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Our 5 LGS Must-haves to Help Parent Our Son

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Our 5 LGS Must-haves to Help Parent Our Son
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Lennox-Gastaut syndrome (LGS) is without a doubt the most daunting experience I’ve ever faced. Time and time again, the seizures outsmart us, leaving us scrambling to find the next solution to provide the best possible quality of life for our son.

Although our efforts have taken a physical and emotional toll, I must appreciate a few things we’ve figured out. After five years with Brian’s epilepsy, following is a list we’ve compiled of must-haves that help get us through each day.

Hockey helmet

Brian gets lots of comments about his hockey helmet, especially lately, during this time of social distancing and mask-wearing. People say, “I wish I had thought of that!” as Brian smiles through his protective face shield. What they often don’t know is that his helmet is primarily used for his epilepsy, not as a COVID-19 deterrent.

After looking through many options for medical helmets online, we opted for a legitimate hockey helmet. We figured if it could protect against falling on ice at high rates of speed, then it could help our boy if he fell to the floor during a seizure.

Since the addition of his full face shield and chin guard, Brian has been injury-free. We have Brian wear his helmet every day, so it’s no wonder it’s at the top of our list.

Safety first on the swing. (Courtesy of Jendi Solka)


The constant epileptic activity in Brian’s brain causes him to seek a stimulatory outlet by chewing. It is his go-to form of stimming, and he does it so frequently that he has holes in many of his old shirts. We’ve tried different forms of “chewelry,” but many are no match for his level of chewing, and he prefers to chew on cloth anyway.

To protect his shirts and allow him to chew, we started having him wear bandanas over his shirts. They’re safe, reusable, and can be coordinated with his outfits. Mom-approved!

Brian chewing his bandana at the beach. (Courtesy of Jendi Solka)

High-top shoes

Brian is a man of comfort and ingenuity. Our little beach bum loves to be barefoot and can find his way out of almost anything.

When we started to get notes sent home about him frequently removing his shoes at school, we had to ditch the regular, cutesie light-up shoes and replace them with something harder to pull off. These new shoes would have to pass the “thumb test,” as Brian is able to remove his shoes with just a flick of his thumb.

The only kind of shoes to pass the test were a pair of black high tops. We also noticed that they provide Brian with a little more support for his clumsy gait. Brian is now on his fifth pair of high-tops, and they still prove to be thumb-proof. Most come with laces, but high tops with velcro straps are a bonus.

Brian’s newest pair of high-tops. (Courtesy of Jendi Solka)

Shorts with elastic waists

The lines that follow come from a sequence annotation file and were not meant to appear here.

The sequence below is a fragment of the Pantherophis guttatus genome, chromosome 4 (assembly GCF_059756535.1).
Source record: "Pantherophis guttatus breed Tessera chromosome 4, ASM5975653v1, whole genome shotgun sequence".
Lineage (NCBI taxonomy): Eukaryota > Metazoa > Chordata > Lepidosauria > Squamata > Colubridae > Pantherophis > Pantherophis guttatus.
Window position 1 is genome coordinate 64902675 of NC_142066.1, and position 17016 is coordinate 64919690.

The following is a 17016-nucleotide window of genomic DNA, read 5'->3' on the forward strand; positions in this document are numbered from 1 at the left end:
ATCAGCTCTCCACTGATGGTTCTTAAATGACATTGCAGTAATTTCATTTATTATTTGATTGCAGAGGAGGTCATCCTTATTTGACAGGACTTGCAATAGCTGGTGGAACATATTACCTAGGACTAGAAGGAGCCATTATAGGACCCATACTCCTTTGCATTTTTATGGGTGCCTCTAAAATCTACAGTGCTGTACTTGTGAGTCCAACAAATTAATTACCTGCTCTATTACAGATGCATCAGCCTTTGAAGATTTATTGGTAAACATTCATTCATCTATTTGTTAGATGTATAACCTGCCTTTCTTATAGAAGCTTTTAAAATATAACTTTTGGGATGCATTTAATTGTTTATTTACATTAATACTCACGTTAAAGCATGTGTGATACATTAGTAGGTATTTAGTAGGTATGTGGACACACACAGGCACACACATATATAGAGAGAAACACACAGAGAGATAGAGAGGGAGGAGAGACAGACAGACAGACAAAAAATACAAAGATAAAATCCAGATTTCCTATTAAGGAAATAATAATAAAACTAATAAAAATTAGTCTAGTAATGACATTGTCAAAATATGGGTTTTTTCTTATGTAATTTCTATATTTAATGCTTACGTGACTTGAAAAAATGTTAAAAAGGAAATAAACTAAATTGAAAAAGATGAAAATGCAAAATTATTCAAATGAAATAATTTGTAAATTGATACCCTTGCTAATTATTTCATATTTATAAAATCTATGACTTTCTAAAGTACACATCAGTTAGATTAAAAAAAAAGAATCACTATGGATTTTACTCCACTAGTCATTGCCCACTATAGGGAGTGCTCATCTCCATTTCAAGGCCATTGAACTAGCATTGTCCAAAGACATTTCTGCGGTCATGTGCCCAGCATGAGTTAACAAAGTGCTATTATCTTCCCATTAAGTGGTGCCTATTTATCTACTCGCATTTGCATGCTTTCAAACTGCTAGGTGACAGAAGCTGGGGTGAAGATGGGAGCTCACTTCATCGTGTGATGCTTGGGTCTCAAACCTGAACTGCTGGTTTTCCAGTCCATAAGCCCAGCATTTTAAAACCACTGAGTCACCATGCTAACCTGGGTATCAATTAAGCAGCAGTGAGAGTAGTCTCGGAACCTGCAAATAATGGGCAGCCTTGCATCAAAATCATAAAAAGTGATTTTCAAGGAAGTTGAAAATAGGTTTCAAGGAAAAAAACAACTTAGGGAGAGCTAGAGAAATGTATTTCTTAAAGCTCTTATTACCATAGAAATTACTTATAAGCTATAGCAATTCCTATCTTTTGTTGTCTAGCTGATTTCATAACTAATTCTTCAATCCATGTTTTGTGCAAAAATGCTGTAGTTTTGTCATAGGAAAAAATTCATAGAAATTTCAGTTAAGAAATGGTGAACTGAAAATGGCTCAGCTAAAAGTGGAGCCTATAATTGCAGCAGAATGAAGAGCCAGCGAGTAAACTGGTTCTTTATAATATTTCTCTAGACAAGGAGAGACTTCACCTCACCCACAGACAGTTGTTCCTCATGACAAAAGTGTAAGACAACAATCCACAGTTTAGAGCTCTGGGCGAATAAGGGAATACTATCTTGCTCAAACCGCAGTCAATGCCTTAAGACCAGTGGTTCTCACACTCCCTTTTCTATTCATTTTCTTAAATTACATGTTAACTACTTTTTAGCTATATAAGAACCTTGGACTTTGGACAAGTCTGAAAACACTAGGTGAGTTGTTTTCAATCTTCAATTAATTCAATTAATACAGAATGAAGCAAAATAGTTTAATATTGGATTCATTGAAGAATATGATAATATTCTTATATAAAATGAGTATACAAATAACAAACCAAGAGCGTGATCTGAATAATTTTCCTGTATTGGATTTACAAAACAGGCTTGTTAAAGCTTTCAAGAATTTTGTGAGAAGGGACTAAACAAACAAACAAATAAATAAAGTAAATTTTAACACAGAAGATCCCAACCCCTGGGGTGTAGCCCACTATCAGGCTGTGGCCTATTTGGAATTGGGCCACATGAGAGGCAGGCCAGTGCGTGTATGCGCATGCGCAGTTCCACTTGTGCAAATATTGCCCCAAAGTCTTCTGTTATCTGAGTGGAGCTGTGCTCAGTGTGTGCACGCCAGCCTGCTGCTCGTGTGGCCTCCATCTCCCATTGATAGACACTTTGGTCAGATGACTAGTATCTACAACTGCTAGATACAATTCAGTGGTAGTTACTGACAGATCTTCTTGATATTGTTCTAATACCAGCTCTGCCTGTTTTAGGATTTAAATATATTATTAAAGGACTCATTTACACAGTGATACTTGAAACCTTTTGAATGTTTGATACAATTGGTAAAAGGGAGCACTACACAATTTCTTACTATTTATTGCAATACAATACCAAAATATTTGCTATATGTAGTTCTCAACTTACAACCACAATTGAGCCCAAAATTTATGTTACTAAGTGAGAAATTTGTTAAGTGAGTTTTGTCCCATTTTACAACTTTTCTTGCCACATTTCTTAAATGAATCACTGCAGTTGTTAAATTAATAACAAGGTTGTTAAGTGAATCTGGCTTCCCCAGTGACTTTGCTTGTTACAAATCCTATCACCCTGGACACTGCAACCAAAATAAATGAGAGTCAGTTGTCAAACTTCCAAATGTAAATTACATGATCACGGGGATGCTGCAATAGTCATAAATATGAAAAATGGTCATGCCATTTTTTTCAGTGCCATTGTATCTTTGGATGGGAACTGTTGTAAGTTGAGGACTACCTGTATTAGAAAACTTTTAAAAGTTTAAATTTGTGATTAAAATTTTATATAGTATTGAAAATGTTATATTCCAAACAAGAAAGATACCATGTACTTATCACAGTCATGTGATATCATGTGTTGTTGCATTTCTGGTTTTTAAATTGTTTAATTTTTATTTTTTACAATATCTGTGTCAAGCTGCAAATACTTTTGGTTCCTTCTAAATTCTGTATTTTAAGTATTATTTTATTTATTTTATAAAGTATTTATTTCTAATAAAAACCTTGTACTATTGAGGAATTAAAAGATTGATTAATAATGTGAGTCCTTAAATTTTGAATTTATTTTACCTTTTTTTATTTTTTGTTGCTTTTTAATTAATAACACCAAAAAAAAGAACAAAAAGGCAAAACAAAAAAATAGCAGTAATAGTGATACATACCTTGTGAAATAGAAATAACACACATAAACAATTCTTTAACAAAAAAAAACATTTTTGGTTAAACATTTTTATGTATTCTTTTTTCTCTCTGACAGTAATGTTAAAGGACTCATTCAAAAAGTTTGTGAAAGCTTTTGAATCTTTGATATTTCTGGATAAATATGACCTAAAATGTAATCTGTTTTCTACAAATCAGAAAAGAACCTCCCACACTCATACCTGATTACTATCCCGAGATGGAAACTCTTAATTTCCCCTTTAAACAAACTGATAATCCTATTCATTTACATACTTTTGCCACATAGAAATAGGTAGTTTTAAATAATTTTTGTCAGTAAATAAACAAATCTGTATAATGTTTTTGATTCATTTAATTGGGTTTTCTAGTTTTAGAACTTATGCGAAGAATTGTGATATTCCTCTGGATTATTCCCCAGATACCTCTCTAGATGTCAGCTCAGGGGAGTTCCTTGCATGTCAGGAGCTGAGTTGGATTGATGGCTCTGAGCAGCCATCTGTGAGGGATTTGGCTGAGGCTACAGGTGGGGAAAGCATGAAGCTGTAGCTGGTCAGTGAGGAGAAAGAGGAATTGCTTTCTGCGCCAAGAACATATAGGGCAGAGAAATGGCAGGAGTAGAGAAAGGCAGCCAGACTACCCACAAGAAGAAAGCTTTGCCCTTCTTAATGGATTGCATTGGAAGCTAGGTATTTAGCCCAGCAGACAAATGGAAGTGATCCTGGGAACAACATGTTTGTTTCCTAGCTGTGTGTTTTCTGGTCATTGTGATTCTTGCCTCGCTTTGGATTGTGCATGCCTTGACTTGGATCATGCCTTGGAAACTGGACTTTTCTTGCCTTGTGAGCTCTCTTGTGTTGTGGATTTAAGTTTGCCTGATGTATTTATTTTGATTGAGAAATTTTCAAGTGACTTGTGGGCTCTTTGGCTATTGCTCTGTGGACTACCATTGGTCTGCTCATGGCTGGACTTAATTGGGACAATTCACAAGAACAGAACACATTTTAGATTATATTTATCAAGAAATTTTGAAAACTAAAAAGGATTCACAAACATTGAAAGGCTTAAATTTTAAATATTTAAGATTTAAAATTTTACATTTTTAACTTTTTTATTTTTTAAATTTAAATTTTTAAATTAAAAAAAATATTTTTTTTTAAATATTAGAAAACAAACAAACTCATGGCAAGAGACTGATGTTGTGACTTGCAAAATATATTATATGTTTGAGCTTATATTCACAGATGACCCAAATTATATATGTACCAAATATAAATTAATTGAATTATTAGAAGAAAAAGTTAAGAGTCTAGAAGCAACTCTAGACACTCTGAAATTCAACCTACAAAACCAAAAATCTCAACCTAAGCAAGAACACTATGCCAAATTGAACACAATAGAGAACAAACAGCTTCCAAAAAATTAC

As many LGS caregivers know, supporting your little one with toileting is a daily occurrence that can be physically exerting. Whether they’re able to sit on the potty or not, taking the time to unbutton and unzip their shorts is not time-efficient or practical. This is why we only buy shorts with elastic waists. We appreciate the ease and swiftness of being able to quickly pull his shorts up or down when we take him to the potty.

Since he is a man of comfort, comfy shorts are a win-win.


Yep, I saved the best and most essential for last. As an LGS caregiver, no matter what you think you may have figured out, the LGS keeps swinging. LGS does not acknowledge our lists, calendars, efforts, or well-being. LGS waits for nothing and does not care if you’re ready. LGS shows no mercy.

But even when you have nothing left, you can still have the courage to keep going in the face of pain.

As a downtrodden LGS mom, I recently took to the Netflix show “Cobra Kai” because of the theme of showing no mercy. So often, LGS makes me want to hide and give up. In my weakest moments, I let LGS have its way with me.

Brian’s most recent medication issues have been particularly trying, especially after all the success we had seen over the summer. But, I kid you not, the words from John Kreese himself lit a fire in me that I think will resonate with many other LGS caregivers: “We do not train to be merciful here. Mercy is for the weak. Here, in the streets, in competition, a man confronts you, he is the enemy. An enemy deserves no mercy.”

Brian doesn’t go down without a fight. No mercy! (Courtesy of Jendi Solka)

LGS is the enemy and deserves no mercy. So keep giving it hell, you courageous LGS mommas.


Note: Lennox-Gastaut Syndrome News is strictly a news and information website about the disease. It does not provide medical advice, diagnosis, or treatment. This content is not intended to be a substitute for professional medical advice, diagnosis, or treatment. Always seek the advice of your physician or other qualified health provider with any questions you may have regarding a medical condition. Never disregard professional medical advice or delay in seeking it because of something you have read on this website. The opinions expressed in this column are not those of Lennox-Gastaut Syndrome News or its parent company, BioNews, and are intended to spark discussion about issues pertaining to Lennox-Gastaut syndrome.

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